Mothers’ Love Knows No Bounds
On this Mother’s Day weekend, Benchmark is proud to tell the story of two women whose extraordinary Call to Care fills their
professional and personal life.
Families who are avoiding taking in a foster child because they don’t want to get attached are missing the point, said Melanie Barbieri, Benchmark’s Senior Director for Benchmark Customer Engagement and Programming.
“The point is to get too attached – that’s what these kids need,” said Melanie, whose family began opening their home to children in need about 10 years ago. The infant in their care recently was their 25th foster child.
Is it hard to let them go when the time comes? She says it’s always hard and she always says she’s not going to do it again, but then the phone rings and another little one arrives soon after.
“It’s the hardest, best thing I’ve ever done,” she explained.
Melanie exemplifies one of Benchmark’s values – Called to Care. On this Mother’s Day weekend and as part of National Foster Care Month, Benchmark is proud to shine a spotlight on Melanie and fellow associate Ashley Meloy for their heroic work caring for society’s most vulnerable.
Because they could
Melanie remembers being 10 years old and seeing an article in the newspaper about a foster and adoptive mom pictured with 17 loaves of bread, which is what it took to feed her family for the week, and saying, “That’s going to be me. I’m going to do that.” It took until her three kids gained more independence and the support of her husband, Rick, before Melanie decided to make the move.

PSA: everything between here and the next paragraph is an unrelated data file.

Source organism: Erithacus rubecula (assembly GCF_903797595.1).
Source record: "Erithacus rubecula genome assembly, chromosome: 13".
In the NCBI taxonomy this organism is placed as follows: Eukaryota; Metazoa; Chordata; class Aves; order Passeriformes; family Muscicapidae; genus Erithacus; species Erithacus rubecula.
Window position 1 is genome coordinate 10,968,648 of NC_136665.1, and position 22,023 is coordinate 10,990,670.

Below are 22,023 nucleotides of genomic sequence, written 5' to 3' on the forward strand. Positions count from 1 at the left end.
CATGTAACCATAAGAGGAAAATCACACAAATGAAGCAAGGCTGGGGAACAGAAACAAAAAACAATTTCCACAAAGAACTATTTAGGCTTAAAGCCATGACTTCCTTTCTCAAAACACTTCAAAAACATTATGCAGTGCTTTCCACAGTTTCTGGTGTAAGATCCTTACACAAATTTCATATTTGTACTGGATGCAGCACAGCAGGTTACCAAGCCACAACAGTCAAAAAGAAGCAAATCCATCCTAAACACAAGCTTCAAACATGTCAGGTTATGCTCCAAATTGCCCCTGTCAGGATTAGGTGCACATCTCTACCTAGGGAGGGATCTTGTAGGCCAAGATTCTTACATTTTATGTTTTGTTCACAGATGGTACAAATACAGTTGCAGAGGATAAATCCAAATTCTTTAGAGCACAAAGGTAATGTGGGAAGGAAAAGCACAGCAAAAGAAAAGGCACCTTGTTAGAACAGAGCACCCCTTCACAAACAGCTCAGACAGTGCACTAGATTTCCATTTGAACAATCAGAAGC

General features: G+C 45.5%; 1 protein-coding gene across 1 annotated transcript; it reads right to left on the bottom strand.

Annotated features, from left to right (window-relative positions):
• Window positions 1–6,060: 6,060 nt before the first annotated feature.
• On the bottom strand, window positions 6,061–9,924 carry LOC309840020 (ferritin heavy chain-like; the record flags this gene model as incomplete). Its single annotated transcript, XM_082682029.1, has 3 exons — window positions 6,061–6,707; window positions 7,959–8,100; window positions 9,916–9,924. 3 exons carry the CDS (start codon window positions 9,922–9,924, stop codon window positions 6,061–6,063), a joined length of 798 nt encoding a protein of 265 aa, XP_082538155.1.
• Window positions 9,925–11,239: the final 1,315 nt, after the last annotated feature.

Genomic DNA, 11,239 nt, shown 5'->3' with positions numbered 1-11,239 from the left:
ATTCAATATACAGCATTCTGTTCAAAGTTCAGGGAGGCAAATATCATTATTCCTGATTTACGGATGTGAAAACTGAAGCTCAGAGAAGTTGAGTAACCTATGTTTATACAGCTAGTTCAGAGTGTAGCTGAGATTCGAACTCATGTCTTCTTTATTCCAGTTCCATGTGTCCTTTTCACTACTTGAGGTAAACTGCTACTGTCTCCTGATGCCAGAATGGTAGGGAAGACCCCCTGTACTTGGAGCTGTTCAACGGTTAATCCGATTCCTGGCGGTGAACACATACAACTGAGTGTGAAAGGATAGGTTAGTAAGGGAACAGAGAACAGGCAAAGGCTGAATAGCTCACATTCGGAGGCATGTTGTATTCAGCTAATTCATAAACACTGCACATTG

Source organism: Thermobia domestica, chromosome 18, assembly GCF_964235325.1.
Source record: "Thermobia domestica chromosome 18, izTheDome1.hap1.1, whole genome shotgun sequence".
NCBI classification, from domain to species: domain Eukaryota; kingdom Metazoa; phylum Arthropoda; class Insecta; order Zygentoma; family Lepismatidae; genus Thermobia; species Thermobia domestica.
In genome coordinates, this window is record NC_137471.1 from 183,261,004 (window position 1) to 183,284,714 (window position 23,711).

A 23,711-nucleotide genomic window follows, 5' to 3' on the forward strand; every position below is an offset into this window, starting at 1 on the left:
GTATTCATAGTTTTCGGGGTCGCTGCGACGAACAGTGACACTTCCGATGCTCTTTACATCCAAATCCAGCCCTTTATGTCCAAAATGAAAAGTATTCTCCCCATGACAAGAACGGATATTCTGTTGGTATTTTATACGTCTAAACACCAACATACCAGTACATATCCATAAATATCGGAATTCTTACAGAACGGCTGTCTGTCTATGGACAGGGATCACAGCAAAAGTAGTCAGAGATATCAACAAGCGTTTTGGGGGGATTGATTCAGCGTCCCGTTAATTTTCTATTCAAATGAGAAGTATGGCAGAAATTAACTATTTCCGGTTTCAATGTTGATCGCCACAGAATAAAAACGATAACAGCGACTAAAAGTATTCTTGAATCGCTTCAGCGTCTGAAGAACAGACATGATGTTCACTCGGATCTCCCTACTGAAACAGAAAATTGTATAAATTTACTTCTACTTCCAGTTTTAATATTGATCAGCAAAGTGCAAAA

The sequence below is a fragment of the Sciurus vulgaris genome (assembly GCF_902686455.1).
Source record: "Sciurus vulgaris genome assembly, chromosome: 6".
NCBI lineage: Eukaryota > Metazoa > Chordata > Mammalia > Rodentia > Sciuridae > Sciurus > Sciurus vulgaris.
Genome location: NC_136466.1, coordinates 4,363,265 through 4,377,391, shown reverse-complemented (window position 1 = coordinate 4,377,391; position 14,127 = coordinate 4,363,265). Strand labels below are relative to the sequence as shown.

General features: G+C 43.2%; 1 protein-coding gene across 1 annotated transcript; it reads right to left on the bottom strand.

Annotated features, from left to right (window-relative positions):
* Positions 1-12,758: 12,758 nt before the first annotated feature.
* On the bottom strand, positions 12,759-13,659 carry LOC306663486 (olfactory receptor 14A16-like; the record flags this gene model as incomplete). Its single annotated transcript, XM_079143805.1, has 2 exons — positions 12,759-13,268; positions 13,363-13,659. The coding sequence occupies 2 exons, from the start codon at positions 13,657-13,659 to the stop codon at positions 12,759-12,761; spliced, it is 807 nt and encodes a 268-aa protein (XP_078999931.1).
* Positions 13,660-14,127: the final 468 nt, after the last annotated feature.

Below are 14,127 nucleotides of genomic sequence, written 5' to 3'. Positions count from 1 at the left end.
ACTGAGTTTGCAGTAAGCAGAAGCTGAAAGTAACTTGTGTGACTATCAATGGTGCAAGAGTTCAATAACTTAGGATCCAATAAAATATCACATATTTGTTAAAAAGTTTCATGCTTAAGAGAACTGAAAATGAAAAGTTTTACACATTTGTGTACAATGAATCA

“We just decided to do it – just because we could,” she said. “We felt that we had been very blessed that we could and should do it.”
After receiving training and getting licensed by the Connecticut Department of Children and Families (DCF), they got the first call. “I don’t know if we expected it to happen so soon,” she admitted.
The first was Luke. He was about three years old and living in a homeless shelter. What was supposed to be an emergency stay for the weekend led to a new addition to the family. Three years after he arrived and multiple attempts at reunification with his family, the Barbieri’s adopted Luke.
They’ve had 24 more foster children since Luke, most of them infants. Over the years, their garage has been a storage area for cribs and toys, clothes and other items. “They often come with nothing but the clothes on their backs or a few items in a backpack or garbage bag,” she said.
Melanie stressed that reunification is the goal, so often the children go back to parents or to grandparents or other family members. She tries to maintain good relationships with the parents and guardians, adding that she’s “very family focused.” Even after the children leave, the Barbieris continue to have connections to them.
“We don’t want them to think that people who love them disappear,” she explained.
Luke is now 12 and her other children are 21, 20 and 16 years old. The two oldest are in college, but their love and hard work are called upon when back at home.
“They come home and join in the madness,” Melanie said with a laugh.
Melanie is also an advocate for foster parenting and has hosted events for future foster and adoptive families. At Benchmark, she works with Program Directors. During her travels, folks have learned of her work with the foster care system. As a result, one Program Director who works at The Village at South Farms attended a presentation after talking to Melanie. It led to an addition to her family.